The Red Sox saw their winning streak end Tuesday night in a 5-1 extra-innings loss to the Jays.For Henry Owens, it was a mixed night, as so many of his starts have been. Owens started his outing by plunking Ben Revere, moving him to second on a wild pitch, walking Jose Bautista, and giving up a ground ball to let the run score. It was an inning that could have been so much worse, but still displayed the obvious, glaring issue with Owens. He is, quit simply, out of control. He feels like an unfinished product, and if he's not exactly ahead of schedule in his arrival to the major leagues, it's not like he would be behind if it took him until 2016 to really be ready.
But, for all Owens' issues, he was still able to produce scoreless innings. It wasn't always pretty. He had to work around a leadoff double in the second with three straight fly balls, hit Troy Tulowitzki to start the fourth, and walked Ben Revere to start the fifth. He left the game after allowing a one-out single and a fourth walk in the sixth. But for all the frustration and trouble, Owens didn't get hit. It's the key difference between him and Allen Webster. He will put himself in bad situations, and sometimes he will pay for it. But sometimes isn't always, and so the steps he needs to take to advance from his current state to something truly impressive don't seem quite so impossible, or even improbable.
Whatever Owens' night says about his long-term viability, however, it got the Red Sox sixteen outs into the game with just one run scored by the vaunted Blue Jays lineup. That was a total that Boston had already proven capable of matching, with Travis Shaw continuing his resurgence by letting a not-so-fastball from R.A. Dickey over the heart of the plate fly just over the wall in right for a solo shot, his ninth in a remarkably short stretch of time.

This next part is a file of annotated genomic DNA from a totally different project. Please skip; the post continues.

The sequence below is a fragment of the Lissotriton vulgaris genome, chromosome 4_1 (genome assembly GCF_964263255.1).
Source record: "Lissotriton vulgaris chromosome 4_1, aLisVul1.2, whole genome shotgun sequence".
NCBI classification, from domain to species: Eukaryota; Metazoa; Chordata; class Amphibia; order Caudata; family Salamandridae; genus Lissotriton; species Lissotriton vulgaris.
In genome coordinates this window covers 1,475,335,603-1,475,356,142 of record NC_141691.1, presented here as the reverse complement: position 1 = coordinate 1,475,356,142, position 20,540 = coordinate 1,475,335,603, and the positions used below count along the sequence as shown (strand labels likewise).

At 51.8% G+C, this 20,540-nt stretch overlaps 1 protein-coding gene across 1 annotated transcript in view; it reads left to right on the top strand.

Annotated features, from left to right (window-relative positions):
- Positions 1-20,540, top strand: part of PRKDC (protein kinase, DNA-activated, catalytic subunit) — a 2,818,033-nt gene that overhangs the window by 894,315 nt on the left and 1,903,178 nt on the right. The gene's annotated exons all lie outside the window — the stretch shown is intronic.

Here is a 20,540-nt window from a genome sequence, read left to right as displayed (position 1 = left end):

But that was all the Sox would manage against Dickey, who had the knuckleball dancing tonight. The Sox would manage to produce some serious threats in the later innings of his outing, but wasted a leadoff double from Pablo Sandoval in the fifth and another extra-base hit from the returning Dustin Pedroia in the sixth.
That left this one a contest of the bullpens which, frankly, is about the last thing the Red Sox ever want. This time, at least, they put up a very real fight. Entering the game with two on and one down in the sixth, the bullpen put together 11 hitless outs. And, in the bottom of the ninth, the Red Sox had a real chance to win the game, with David Ortiz drawing a one-out walk. But pinch-runner Rusney Castillo was thrown out trying to get into scoring position, and Travis Shaw grounded out weakly to end the inning.
That left Alexi Ogando with the tenth, and, well, that was that. Josh Donaldson led off the inning with a triple that just missed being a homer, and while Jose Bautista wasn't able to bring the run in, Troy Tulowitzki was after an intentional walk to Edwin Encarnacion. Chris Colabello made it 3-1 with another hit. a balk made it 4-1 (because why not?), and a sacrifice fly left it at 5-1 before the frame was over. That was that, with the Red Sox failing to produce in the bottom of the inning.